We evaluated the distribution and abundance of feral honey bee, Apis mellifera L., colonies in a coastal prairie landscape by examining nest site characteristics, population trends, and spatial and temporal patterns in cavity use. The colony densities of up to 12.5 colonies per km2 were the highest reported in the literature for an area including both suitable and unsuitable patches of nesting habitat. The measured cavity attributes were similar to those reported from other areas. The time occupied and turnover indices provided useful information about cavity quality, although none of the measured cavity attributes were correlated with these indices. Unmeasurable cavity characteristics, such as cavity volume, may provide a better estimate of cavity quality. Spatial patterns existed in cavity use by the feral colonies, with the colonies showing an aggregated pattern of distribution throughout the study. Colony aggregations probably resulted from the distribution of resources, especially cavities. Two years after the arrival of Africanized honey bees, cavities used by Africanized and European colonies were aggregated in distribution. During what seemed to be a transition period, both Africanized and European colonies were randomly distributed. After that time, European colonies remained randomly distributed, whereas Africanized colonies were aggregated. Therefore, the invasion of Africanized honey bees seemed to fragment the existing European population, corresponding to a decrease in the overall number of European colonies in the study area.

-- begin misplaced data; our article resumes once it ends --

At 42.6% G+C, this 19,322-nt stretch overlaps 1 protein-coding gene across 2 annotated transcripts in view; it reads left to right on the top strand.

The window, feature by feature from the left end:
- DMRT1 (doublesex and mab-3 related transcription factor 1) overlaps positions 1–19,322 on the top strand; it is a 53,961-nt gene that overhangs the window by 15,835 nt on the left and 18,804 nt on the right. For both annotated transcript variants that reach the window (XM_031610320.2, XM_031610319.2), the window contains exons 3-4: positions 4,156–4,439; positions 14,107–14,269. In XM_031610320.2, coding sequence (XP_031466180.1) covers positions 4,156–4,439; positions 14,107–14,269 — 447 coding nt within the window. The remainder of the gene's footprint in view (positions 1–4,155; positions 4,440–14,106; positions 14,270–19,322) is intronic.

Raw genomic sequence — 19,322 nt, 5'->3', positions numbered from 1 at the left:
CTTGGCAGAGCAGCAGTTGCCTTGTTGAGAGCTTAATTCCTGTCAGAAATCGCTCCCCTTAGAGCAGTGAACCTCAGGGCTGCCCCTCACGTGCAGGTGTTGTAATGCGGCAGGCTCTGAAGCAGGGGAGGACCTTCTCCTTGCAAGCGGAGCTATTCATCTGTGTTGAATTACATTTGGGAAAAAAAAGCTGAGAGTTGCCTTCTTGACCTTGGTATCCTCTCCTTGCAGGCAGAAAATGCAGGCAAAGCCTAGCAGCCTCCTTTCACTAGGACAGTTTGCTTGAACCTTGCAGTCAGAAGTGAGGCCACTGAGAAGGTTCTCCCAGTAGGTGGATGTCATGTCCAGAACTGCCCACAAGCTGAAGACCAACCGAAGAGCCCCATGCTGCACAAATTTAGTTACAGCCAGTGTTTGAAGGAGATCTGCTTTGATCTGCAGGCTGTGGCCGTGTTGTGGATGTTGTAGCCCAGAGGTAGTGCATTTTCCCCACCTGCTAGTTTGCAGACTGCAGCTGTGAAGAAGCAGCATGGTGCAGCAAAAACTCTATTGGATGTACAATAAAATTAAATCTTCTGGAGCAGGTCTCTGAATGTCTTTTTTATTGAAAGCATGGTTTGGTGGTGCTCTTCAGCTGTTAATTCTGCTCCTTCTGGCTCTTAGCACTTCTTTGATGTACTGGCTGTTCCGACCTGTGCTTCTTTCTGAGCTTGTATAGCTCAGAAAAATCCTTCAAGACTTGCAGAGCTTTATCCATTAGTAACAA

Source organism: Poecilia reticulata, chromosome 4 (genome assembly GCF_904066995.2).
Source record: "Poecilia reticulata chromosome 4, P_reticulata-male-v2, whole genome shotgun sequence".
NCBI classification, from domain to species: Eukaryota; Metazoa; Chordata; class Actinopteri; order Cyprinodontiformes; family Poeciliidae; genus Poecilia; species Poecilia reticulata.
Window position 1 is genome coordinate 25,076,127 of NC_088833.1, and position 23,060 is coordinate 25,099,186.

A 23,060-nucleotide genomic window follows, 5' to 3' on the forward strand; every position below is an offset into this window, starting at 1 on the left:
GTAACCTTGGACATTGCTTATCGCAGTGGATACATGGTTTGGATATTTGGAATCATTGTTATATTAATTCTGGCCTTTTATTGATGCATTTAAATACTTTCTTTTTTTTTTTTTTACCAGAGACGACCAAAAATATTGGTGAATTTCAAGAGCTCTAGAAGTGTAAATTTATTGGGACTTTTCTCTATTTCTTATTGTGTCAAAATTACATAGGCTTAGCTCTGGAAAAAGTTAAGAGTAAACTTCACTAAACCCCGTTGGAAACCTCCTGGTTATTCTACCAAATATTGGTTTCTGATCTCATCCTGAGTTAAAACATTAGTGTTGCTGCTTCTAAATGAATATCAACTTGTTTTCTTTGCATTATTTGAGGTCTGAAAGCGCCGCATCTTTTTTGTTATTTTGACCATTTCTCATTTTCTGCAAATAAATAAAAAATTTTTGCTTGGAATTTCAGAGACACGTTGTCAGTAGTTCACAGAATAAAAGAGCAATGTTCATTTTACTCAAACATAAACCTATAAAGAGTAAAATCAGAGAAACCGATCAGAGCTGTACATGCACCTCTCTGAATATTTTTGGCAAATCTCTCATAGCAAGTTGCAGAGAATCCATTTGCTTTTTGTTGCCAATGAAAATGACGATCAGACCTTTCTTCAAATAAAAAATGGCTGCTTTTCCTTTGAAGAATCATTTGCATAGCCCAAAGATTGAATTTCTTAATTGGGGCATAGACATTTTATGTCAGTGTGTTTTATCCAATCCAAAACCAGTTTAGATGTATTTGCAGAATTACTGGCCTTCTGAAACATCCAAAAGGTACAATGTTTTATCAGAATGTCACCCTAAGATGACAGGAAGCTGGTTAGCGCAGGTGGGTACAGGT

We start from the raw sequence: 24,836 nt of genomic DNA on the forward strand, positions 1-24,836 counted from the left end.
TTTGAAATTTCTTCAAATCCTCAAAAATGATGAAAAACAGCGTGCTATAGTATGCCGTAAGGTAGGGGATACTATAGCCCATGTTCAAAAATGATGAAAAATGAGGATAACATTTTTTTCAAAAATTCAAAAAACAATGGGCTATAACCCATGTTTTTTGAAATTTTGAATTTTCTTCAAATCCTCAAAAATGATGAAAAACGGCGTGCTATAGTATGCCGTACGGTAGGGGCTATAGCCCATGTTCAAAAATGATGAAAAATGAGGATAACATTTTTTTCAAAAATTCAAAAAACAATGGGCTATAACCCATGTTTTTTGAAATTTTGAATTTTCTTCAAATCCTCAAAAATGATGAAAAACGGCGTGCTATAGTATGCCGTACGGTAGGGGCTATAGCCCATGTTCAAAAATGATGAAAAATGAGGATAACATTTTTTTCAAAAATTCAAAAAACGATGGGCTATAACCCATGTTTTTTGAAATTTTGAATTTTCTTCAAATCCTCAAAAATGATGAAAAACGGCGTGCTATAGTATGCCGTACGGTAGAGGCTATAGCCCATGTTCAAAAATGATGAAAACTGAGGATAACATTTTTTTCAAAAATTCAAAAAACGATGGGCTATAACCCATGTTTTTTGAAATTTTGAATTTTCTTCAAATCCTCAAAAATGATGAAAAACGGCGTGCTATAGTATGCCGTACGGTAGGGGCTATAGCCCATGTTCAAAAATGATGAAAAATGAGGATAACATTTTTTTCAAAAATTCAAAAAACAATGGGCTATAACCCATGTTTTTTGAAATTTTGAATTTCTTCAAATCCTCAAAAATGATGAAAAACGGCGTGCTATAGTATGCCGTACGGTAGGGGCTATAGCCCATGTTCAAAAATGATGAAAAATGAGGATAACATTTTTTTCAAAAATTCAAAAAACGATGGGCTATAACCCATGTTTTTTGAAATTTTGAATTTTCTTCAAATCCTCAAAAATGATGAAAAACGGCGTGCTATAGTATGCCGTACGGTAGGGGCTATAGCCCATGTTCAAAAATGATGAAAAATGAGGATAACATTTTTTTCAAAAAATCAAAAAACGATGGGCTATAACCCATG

You have requested a machine translation of selected content from our databases. This functionality is provided solely for your convenience and is in no way intended to replace human translation. Neither BioOne nor the owners and publishers of the content make, and they explicitly disclaim, any express or implied representations or warranties of any kind, including, without limitation, representations and warranties as to the functionality of the translation feature or the accuracy or completeness of the translations.
Translations are not retained in our system. Your use of this feature and the translations is subject to all use restrictions contained in the Terms and Conditions of Use of the BioOne website.